Please note: as the verse from SN 22.85 refers to the aggregates of an arahant, ‘dukkha’ here cannot mean ‘suffering’ or ‘stressful’ since  arahants are free from suffering. 

The verse below contains both contexts (i) and (ii): 

All conditioned things are unsatisfactory — when one sees this with wisdom, one turns away from suffering. This is the path to purification.Dhammapada 278

Please note: as stated above, as insight into ‘unsatisfactoriness’ is developed & increases, ‘suffering’ reduces & ceases.  Thus the experience of one kind of ‘dukkha’ eliminates the experience of the other kind of ‘dukkha’, as described below: 

O monks, the well-instructed noble disciple, seeing thus, gets wearied of form, gets wearied of feeling, gets wearied of perception, gets wearied of mental formations, gets wearied of consciousness. Being wearied he becomes passion-free. In his freedom from passion, he is emancipated. SN 22.59

(iii) ‘Dukkha’ as painful feelings. This context of ‘dukkha’ is shown in the following verses: 

…whatever feeling he feels, whether pleasant or painful or neither pleasant or painful, he abides contemplating (observing) impermanence in those feelings, contemplating (observing) fading away (of attachment), contemplating (observing) cessation (of suffering), contemplating (observing) relinquishment (letting go). Contemplating (observing) thus, he does not cling to anything in the world. When he does not cling, he is not agitated, he personally attains Nibbana…. Briefly, it is in this way…that a bhikkhu is liberated in the destruction of craving, one who has reached the ultimate end, the ultimate security from bondage, the ultimate holy life, the ultimate goal…MN 37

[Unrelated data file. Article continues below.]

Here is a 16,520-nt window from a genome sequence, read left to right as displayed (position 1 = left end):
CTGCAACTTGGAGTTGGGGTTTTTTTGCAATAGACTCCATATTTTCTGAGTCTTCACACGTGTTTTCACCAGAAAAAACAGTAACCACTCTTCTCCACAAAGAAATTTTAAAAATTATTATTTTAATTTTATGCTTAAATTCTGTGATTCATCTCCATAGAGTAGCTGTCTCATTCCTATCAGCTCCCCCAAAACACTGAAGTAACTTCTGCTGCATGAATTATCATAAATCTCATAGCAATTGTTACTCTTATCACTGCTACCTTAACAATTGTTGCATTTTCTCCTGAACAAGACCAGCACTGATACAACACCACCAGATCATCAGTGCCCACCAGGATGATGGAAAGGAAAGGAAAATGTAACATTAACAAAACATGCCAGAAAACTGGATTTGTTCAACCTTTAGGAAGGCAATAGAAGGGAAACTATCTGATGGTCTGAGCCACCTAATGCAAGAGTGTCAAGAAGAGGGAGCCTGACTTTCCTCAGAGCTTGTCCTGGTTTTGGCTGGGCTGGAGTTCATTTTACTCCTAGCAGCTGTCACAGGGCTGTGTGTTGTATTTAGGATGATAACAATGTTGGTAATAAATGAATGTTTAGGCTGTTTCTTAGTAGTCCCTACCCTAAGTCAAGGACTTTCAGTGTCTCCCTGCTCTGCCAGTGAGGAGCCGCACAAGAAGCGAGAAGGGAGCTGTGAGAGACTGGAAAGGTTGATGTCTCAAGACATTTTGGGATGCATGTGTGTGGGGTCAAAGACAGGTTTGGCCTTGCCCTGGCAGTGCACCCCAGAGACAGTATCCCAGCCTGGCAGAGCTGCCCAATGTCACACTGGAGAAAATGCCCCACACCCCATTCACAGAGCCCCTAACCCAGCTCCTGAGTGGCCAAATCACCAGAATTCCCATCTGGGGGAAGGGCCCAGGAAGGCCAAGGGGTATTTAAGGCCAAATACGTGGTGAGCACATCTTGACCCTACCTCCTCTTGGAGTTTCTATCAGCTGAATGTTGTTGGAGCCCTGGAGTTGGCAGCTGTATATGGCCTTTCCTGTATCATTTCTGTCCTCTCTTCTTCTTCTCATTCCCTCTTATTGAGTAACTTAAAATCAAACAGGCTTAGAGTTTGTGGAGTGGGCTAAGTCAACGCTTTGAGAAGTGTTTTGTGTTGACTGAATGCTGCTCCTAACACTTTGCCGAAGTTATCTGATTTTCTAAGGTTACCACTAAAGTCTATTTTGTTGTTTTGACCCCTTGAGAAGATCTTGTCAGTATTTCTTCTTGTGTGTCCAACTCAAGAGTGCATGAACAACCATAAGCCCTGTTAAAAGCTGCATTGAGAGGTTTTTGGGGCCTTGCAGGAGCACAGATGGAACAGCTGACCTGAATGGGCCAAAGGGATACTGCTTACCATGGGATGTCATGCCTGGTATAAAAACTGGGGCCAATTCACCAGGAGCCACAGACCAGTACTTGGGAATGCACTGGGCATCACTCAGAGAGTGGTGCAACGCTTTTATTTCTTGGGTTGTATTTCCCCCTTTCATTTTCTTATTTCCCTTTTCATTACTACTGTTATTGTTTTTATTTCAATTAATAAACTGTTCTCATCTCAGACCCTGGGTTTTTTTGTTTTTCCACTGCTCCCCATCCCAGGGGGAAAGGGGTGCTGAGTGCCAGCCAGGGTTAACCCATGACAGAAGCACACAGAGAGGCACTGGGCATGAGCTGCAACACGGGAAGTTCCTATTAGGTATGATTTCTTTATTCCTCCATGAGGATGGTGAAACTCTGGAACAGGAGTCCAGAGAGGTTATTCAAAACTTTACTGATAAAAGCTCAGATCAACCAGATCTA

Here a bhikkhu is an arahant, one whose taints are destroyed, the holy life fulfilled, who has done what had to be done, laid down the burden, attained the goal, destroyed the fetters of being, completely released through final knowledge. However, his five sense faculties remain unimpaired, by which he still experiences what is agreeable and disagreeable and feels pleasure and pain. It is the extinction of attachment, hate, and delusion in him that is called the Nibbana-element …Iti 44
When the Blessed One had entered upon the rainy season, there arose in him a severe illness, and sharp and deadly pains came upon him. And the Blessed One endured them mindfully, clearly comprehending and unperturbed. DN 16

The verse below contains both contexts (i) and (iii): 

He is seized with the idea that ‘I am feeling’ or ‘Feeling is mine.’ As he is seized with these ideas, his feeling changes & alters, and he falls into sorrow, lamentation, pain, distress & despair over its change & alteration. SN 22.1

In summary, as shown in the above verses, only the ‘dukkha’ of attachment & egoism is real ‘suffering’. The ‘unsatisfactoriness’ of conditioned things (dukkha lakkhana) and painful feelings (dukkha vedana) are not suffering (unless they are attached to). 

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From: https://dhammadhatu.wordpress.com/

RE: The word ‘dukkha’ in context
Answer
6/13/16 7:54 AM as a reply to Nicky.
Buddha has pains or was in pain in order to teach by expedient ways. Seriously pain can be solved knowing how to, and can understanded the cause of it and never set conditions for it to arise in the future.